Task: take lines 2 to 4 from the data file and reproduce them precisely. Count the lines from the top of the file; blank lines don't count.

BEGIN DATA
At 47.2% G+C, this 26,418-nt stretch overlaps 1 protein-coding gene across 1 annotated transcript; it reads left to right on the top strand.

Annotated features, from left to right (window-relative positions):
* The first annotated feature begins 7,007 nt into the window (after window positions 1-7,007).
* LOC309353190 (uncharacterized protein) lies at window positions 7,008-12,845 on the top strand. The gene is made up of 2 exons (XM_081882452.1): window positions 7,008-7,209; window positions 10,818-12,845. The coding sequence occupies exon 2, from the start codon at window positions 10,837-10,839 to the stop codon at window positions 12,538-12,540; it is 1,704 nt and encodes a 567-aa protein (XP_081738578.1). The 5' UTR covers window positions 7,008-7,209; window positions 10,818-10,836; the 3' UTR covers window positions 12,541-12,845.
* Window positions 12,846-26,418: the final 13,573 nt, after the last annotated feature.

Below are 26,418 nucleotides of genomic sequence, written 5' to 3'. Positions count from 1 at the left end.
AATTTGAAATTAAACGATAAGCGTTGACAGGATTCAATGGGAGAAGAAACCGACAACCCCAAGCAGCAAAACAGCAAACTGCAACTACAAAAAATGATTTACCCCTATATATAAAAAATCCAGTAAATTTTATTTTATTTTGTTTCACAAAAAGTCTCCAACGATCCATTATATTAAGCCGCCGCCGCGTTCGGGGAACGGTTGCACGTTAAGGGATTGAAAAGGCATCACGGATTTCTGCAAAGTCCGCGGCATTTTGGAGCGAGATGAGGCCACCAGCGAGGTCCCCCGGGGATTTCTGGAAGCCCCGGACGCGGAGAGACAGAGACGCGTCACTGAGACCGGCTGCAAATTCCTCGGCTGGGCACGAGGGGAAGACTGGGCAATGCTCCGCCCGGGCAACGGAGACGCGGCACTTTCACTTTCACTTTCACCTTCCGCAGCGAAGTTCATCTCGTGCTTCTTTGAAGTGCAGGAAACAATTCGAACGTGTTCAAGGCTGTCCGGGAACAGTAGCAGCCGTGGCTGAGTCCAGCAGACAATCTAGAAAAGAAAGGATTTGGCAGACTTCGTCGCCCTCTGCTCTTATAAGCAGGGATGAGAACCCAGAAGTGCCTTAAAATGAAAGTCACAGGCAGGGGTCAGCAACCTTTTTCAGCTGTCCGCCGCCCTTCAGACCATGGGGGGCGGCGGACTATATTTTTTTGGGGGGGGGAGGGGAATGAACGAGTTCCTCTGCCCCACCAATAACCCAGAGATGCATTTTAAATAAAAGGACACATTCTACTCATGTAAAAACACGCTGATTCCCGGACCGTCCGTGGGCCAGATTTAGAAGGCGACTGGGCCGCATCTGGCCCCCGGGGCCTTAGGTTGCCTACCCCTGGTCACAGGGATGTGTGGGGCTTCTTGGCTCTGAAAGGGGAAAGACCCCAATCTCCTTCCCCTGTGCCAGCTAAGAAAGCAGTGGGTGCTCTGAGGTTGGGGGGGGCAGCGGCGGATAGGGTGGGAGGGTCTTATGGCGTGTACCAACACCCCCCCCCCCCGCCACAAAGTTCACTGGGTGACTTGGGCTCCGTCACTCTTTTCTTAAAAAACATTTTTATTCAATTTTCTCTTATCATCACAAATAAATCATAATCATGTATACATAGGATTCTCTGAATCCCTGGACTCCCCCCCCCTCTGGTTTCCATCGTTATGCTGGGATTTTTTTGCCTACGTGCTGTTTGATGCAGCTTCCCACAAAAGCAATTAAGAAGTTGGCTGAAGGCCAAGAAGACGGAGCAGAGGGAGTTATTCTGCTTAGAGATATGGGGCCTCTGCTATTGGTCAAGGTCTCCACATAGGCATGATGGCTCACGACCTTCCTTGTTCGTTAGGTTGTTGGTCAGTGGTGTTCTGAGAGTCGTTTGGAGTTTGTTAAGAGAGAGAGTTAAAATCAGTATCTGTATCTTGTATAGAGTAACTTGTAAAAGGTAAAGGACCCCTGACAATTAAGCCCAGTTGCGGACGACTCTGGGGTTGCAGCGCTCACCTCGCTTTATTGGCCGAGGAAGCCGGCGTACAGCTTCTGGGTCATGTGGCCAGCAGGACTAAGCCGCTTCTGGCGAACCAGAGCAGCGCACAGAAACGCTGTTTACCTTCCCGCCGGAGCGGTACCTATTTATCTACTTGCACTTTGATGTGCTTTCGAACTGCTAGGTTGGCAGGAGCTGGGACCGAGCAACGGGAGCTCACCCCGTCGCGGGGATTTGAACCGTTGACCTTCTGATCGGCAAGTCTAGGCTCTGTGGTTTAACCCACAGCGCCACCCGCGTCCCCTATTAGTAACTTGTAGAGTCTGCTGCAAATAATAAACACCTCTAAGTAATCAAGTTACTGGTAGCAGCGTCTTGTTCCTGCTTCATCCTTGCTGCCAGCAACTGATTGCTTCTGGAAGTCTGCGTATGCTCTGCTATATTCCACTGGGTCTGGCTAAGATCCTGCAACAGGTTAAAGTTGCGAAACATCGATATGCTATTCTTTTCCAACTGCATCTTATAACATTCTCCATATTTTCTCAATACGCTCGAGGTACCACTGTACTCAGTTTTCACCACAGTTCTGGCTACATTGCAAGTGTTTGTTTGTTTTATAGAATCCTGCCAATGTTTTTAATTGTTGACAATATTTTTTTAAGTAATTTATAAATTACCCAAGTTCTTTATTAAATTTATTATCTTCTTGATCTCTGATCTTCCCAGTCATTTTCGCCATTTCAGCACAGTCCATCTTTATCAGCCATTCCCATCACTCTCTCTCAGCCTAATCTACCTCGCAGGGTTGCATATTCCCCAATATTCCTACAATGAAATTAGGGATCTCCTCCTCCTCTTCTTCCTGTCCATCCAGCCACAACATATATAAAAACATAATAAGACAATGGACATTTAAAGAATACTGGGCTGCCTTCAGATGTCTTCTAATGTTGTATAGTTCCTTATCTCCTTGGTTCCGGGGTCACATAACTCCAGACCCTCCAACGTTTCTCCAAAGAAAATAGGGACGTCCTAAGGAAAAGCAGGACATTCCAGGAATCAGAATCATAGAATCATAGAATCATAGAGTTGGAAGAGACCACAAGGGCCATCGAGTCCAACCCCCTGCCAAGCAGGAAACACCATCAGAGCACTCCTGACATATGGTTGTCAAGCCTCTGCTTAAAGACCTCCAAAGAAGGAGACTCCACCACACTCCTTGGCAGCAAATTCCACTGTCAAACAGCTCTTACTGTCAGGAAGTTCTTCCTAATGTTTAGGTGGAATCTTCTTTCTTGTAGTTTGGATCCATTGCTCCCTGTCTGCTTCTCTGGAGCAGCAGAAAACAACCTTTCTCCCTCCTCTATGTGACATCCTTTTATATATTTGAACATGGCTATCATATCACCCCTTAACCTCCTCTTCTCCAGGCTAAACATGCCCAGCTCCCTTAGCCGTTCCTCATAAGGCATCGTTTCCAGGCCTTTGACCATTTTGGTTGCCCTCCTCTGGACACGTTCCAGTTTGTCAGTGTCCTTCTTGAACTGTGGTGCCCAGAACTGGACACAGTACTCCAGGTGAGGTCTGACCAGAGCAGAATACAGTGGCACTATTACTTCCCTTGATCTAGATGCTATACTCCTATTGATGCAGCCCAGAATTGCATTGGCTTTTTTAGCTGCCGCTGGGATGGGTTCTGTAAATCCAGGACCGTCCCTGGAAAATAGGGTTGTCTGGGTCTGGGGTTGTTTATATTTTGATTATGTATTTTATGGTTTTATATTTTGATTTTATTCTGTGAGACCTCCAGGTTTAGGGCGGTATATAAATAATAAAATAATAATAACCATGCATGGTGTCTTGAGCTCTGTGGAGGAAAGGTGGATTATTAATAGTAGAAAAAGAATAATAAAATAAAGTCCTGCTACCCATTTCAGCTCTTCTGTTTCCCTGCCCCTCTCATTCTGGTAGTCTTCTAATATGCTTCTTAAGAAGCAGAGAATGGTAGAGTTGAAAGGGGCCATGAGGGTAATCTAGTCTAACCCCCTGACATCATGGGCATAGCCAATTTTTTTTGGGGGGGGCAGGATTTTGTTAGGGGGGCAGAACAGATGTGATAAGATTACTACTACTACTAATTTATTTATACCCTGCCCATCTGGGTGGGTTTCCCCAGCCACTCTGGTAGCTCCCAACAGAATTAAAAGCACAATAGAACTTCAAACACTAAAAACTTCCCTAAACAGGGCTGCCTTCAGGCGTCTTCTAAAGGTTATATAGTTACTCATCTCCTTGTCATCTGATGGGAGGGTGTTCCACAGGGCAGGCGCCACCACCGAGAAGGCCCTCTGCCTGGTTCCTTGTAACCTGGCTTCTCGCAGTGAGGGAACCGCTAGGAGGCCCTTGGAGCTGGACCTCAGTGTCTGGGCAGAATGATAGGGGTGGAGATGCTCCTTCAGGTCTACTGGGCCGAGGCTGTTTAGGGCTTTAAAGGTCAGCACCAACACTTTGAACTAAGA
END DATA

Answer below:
Annotated features, from left to right (window-relative positions):
* The first annotated feature begins 7,007 nt into the window (after window positions 1-7,007).
* LOC309353190 (uncharacterized protein) lies at window positions 7,008-12,845 on the top strand. The gene is made up of 2 exons (XM_081882452.1): window positions 7,008-7,209; window positions 10,818-12,845. The coding sequence occupies exon 2, from the start codon at window positions 10,837-10,839 to the stop codon at window positions 12,538-12,540; it is 1,704 nt and encodes a 567-aa protein (XP_081738578.1). The 5' UTR covers window positions 7,008-7,209; window positions 10,818-10,836; the 3' UTR covers window positions 12,541-12,845.